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Mortals & Monsters: Blood Orc – Review

I love a tower defence game I can get my teeth into and whilst many comments on my gameplay of some of the best led to comments of “why on Earth are you playing it like this, its painful” – the fun is in the strategy. Mortals & Monsters: Blood Orc is a tower defence game made by two people who love the genre but want to add something new.

You build the walls. The enemies will come in their hundreds.

That something new is building the maze path your enemies will take before they reach their goal – your camp. Any enemies that do so will smash your camp up, reducing its HP to zero and giving you a defeat. This means building the longest, most convoluted path you can is essential. To do this, you can build on any stone ground using vertical and horizontal walls. You’ll soon realise doing zigzags and wrapping around the places you pop towers on is key. The game only lets you build the maze once but thankfully a tracking ball for each route an enemy could take updates and and shows you where they will go. This is essential because without it, its all guess work.

Once the maze is built you’ll place down towers and watch the waves of enemies come in. Here, you’ll unlock 10 towers across a 30 level campaign. Each tower can be upgraded three times and they are the usual variety with a few nice theming surprises like the random gun attack that’ll shoot anything and a ghost tower that haunts enemies to death. Just as important, you’ll have four abilities to juggle. One of them is a laser beam from the sky which some enemies can only be killed by so you’ll be spamming that attack all level long. These are upgradable too although money is hardly in abundance so it’ll be choice between abilities and towers to be upgraded or built. Warning up front – this game is very hard. Normal mode served me a new arse very early on and I had to drop to easy to progress through the campaign. This might be me more than the game being hard as nails but I’ve seen this comment a few times elsewhere too.

So far, so good. There are a few problems though.

Levels can be vast mazes of lanes and you’ll be thinking how to funnel multiple entrance points into one long path as early as possible. It’s a great tactic.

Firstly, the controls are very finickity. When building mazes, your straight line will veer off and long corridors become a chore to make. The camera must be set up dead centre to where you are painting the walls otherwise the wall veers off wonkily. Often gaps look big enough for enemies to fit through but you can’t move them and other times enemies can squeeze through hills you didn’t think they could. The tracking ball helps with all this and is a great bit of kit but the camera perspective fights you all the way. As levels get more complex, hills, buildings and foliage get in the way. You can’t build behind things so you have to jiggle the camera perspective to cheat around the back of something to close the gap. The game really needs a rotate or 90 degree turn button – or better still a top down view for building on a grid. The freeform nature of the building from an isometric yet top down-ish perspective is just frustrating.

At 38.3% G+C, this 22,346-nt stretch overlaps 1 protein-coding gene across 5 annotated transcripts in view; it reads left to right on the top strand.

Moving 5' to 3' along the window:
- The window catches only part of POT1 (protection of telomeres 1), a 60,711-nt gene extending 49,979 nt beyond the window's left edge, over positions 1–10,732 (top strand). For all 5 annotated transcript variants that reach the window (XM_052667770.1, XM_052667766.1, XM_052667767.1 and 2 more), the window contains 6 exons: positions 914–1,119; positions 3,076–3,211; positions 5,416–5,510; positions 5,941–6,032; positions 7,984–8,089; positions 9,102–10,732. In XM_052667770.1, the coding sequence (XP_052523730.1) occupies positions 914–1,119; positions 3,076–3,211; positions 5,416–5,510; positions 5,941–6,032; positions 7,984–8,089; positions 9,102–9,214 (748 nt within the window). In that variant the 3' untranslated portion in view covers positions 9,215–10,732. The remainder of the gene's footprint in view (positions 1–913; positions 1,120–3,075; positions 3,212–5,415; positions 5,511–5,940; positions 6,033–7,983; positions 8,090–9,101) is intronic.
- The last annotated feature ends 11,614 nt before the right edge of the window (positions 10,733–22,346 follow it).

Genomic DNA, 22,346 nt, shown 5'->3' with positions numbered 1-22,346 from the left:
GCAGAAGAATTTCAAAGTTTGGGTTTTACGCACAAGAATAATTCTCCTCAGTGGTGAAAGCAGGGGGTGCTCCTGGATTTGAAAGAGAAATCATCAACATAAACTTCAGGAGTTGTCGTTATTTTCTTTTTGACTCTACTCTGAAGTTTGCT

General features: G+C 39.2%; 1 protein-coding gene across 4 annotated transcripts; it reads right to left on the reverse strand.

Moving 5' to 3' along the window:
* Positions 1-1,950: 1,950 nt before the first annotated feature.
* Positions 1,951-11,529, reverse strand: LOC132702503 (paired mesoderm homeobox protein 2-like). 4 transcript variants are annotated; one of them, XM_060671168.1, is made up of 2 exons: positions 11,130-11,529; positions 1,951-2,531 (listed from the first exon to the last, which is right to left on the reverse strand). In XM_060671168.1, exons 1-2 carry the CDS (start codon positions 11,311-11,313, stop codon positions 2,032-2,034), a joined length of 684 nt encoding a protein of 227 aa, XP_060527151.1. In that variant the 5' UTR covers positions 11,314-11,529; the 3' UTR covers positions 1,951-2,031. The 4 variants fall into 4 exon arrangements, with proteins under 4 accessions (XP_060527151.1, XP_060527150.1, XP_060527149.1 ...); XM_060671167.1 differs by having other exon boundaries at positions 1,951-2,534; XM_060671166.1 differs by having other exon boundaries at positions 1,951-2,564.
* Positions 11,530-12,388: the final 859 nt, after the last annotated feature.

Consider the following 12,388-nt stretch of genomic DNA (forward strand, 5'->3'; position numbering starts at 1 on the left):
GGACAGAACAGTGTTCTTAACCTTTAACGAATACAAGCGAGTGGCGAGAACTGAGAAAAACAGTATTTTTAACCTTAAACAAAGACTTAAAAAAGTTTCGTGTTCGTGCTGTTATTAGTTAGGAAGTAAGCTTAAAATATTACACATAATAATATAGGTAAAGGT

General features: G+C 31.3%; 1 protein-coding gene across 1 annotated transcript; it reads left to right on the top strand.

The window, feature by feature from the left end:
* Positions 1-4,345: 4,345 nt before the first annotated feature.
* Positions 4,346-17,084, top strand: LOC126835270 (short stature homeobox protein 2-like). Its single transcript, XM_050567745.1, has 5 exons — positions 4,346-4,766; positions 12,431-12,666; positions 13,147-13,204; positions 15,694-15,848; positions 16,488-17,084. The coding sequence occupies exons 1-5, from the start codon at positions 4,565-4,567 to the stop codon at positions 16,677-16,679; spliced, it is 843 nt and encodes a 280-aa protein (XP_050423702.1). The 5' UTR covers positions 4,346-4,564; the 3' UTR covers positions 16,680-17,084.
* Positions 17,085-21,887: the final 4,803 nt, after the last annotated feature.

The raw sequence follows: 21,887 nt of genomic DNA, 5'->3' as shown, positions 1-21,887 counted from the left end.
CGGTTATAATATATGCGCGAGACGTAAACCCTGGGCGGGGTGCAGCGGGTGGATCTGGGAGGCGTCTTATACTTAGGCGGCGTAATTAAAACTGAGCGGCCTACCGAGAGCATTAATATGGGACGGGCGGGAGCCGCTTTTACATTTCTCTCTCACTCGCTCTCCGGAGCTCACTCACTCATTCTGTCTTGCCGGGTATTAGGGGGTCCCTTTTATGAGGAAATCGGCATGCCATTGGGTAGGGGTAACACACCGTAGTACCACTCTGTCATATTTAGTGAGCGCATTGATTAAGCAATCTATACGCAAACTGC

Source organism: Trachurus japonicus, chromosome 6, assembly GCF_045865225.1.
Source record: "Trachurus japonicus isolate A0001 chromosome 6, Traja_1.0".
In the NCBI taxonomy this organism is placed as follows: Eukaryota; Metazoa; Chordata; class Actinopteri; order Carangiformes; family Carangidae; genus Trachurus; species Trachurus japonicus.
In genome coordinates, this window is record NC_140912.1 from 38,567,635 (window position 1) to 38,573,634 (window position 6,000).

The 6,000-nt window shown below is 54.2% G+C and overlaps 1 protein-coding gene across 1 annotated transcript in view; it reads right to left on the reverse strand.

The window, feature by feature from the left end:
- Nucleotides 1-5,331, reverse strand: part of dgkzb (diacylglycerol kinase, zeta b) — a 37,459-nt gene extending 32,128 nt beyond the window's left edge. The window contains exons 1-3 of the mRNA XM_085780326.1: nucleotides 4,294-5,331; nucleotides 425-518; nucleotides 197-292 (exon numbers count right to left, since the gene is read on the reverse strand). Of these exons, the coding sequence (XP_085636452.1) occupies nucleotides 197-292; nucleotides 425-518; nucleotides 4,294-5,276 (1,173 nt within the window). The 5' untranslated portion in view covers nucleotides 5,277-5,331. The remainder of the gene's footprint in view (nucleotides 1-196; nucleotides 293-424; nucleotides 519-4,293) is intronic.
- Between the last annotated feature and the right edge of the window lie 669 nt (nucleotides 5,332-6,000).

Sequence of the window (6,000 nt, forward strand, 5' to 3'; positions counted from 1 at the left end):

Thankfully, this is slightly less of an issue when you are fighting but the perspective problem transfers to your laser beam attack. The cursor struggles to work on anything hiding behind scenery and even though you get a visual of where you are, it just shows how the attack has jumped 5 or 6 moves up the screen compared to where you want it to be. Odder is that the orange UI often blends into the block brown and dark colour palette. The game isn’t a looker but it doesn’t need to be. I would like a clearer, bolder UI for tower range and stats though. When battling, enemies do nothing different aside from walk at different paces. A couple can only be killed by your laser attack and a few fly rather than walk but they do little to affect the world around them. The game ends up feeling like a fluid tube simulator as a result.

Only your laser attack and kill these chariots. Laser attacks work best when zoomed right in to combat the awkward camera issues.

There is a lot of love in Mortals & Monsters: Blood Orc but to open it up to a wider audience it needs some quality of life improvements. If the camera could be improved, half the problems and frustrations I encountered with the game would be void. However, I spent just as much time – if not more – building walls as I did battling monsters and that feels a bit lopsided. It needs some shortcuts like different wall sizes to build something a little quicker than present to not feel like you are doing a lot of donkey work to then get pummelled to death if you haven’t thought of the longest route possible.

Definitely one for the genre fans only, and you’ll need a chunk of patience to go with it. This is very rough in places but I can absolutely see the merits in it too. It’s just for a very niche audience who will wrestle with something to win.

Review copy provided by developer.

Mortals & Monsters: Blood Orc
Final Thoughts
Clunky controls and an unbalanced campaign make an interesting twist on the genre a bit laborious to get through. Die hard fans will enjoy themselves though.
Maze building is a great extra that makes you think.
Lengthy campaign if you want it.
Brutal difficulty on anything except easy mode will give you a challenge.
Fighting the controls in build mode is very annoying.
Enemies all just walk along at varying speeds - nothing really distinguishes them out.
The inability to change your maze when you know its not working is a time waste.
UI blends into the brown and dark environment.
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